A Digital Dark Age

July 21st, 2023

By Becky Chapin, Archivist

Way back in February 2021, I wrote a blog called Why Don’t We Just Digitize Everything? in which I explored how archivists use digitization as a tool for preservation and access of physical materials. But as our lives are becoming more and more digitally reliant, meaning we rely less and less on passing down our stories in a physical way, the question becomes how do we preserve materials we can’t even touch?

This table from American Scientist compares types of data mediums and their ideal lifetime.

This table from American Scientist compares types of data mediums and their ideal lifetime.

What is the digital dark age? Many people have been warning about a digital dark age as early as 1997. It refers to problems which arise due to obsolete file formats or physical media that requires special hardware to be read that is no longer available as I covered in my previous blog.

I don’t know the number of people who use smartphones as a method of taking, storing, and saving photos and communication, but I think it’s safe to say it’s in the billions. Writing letters to family and friends has quickly become a lost form of communication. Instead, text messages, emails, and phone calls in the 21st century replaced physical remnants of how people interact.

Phones automatically delete texts after a certain amount of time. If your email company goes out of business, those emails stored on their servers are gone unless you manually export them and import them into another software. Communication on Facebook, Twitter, Instagram, dating apps, and other social media sites are accessible only to you- and only for the time you have that account.

One magnetic reel-to-reel tape, like those in our A/V Collection, stores less information per meter than a 1 terabyte hard drive. That means more data will be lost if that hard drive is corrupted, whereas on the magnetic tape we may lose one or two seconds.

Request for donations to our exhibit "LIft Every Voice"

In our exhibit, “Lift Every Voice,” Curator John Marks deliberately left a display case empty to request help with growing our collection and saving the stories of our community. This also shows that we have gaps in our collection in late 20th century and 21st century material.

Many information scientists, archivists, archaeologists, and others believe we are presently in a digital dark age. In 2018, Rick West[sp.?], then managing data preservation at Google, said to the Science Friday radio program, “We may know less about the early 21st century than we do about the early 20th century” because early 20th century is still based on paper, whereas much of what we’re doing now is born-digital and increasingly dies as digital content without ever being physical.

Since 1996, the Internet Archive has been working to prevent a digital dark age by compiling periodic digital snapshots of the web for its Wayback Machine. They expanded to digitizing books, audio recordings, videos, images, and software programs that today equal over 99 petabytes for one copy of their system.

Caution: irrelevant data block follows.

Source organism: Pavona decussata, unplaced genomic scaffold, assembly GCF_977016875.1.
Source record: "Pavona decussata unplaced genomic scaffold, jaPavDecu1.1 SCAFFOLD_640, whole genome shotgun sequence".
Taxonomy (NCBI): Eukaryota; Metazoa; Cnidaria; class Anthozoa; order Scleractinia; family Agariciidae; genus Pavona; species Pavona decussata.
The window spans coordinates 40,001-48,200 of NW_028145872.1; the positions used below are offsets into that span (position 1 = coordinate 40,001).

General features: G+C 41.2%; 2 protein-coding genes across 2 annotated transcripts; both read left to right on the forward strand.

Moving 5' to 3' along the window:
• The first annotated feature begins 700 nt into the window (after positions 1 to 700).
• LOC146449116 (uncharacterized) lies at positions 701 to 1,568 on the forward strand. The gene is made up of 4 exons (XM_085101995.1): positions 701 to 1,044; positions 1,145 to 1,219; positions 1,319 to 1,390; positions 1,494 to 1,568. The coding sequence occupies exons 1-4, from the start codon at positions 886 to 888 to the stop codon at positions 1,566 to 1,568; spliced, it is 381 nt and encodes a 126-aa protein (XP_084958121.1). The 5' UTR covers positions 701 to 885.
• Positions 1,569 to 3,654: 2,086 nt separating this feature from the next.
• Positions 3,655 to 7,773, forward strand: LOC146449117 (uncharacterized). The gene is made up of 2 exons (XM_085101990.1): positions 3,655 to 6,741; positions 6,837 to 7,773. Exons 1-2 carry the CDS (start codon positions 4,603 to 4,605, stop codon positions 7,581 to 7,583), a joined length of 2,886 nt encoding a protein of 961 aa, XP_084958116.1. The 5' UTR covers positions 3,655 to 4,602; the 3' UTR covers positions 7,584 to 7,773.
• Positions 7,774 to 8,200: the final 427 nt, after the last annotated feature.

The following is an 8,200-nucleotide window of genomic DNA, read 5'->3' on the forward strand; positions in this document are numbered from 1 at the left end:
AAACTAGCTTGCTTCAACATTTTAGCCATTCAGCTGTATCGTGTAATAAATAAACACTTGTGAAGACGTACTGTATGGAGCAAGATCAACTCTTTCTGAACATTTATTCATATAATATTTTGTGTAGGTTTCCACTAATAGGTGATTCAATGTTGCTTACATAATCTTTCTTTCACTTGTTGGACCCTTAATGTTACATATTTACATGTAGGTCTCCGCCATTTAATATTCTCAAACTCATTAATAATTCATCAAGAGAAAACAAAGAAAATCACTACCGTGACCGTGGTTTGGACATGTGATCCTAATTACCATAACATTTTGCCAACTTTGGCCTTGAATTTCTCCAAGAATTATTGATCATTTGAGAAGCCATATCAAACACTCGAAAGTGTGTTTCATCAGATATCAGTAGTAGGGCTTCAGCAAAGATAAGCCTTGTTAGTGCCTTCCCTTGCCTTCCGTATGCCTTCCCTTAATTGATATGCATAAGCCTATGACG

99 Petabytes. 1 petabyte is 1,024 terabytes. Your average 2023 hard drive measures 1 terabyte. And the Internet Archive keeps 2 copies of its system. So that’s over 200 petabytes of data that they are dedicated to preserving. And it continues to grow every day. As of today, their website contains over 819 billion webpages, 38 million books, 10 million videos, 15 million audio recordings, 2.5 million television shows, and much more.

This short documentary from 2013 about the Internet Archive is incredibly interesting and I highly recommend it. Fun fact, since late 2009 the headquarters of the Internet Archive has been in a former Christian Science building.

Instagram Screenshot of the Annual Martin Luther King Jr March

We often get asked, what do you collect? Our newest exhibit, “New Acquisitions,” highlights just some of the objects and archival material that we’ve added to our collection in the last few years. It doesn’t show how we’ve been saving born-digital files like Instagram posts from our community.

So, what do we do to ensure longevity of our digital files? Some simple suggestions include making regular back-up copies of your files/photos, like on a hard drive or a cloud-based system. When changing software or computer hardware, try reading documents, images, or video and convert them to new formats if necessary. If possible, print out highly important documents and photos and store them safely in cool, dry spaces.

A final question: how do you think historians in the future will be able to interpret our daily lives?

Feel free to ask me questions about how we can help you preserve your stories, physically or digitally, at






2 responses to “A Digital Dark Age”

  1. Inga-Mai (Pim) Larsson-Kovach says:

    Thank you Becky. Important information and the documentary is fantastic.

  2. Karen Osburn says:

    A great and timely blog article, Becky. It will be up to the archivists, historians and librarians to save as much history as they can in this “digital dark age”. Thanks for writing about this problem.

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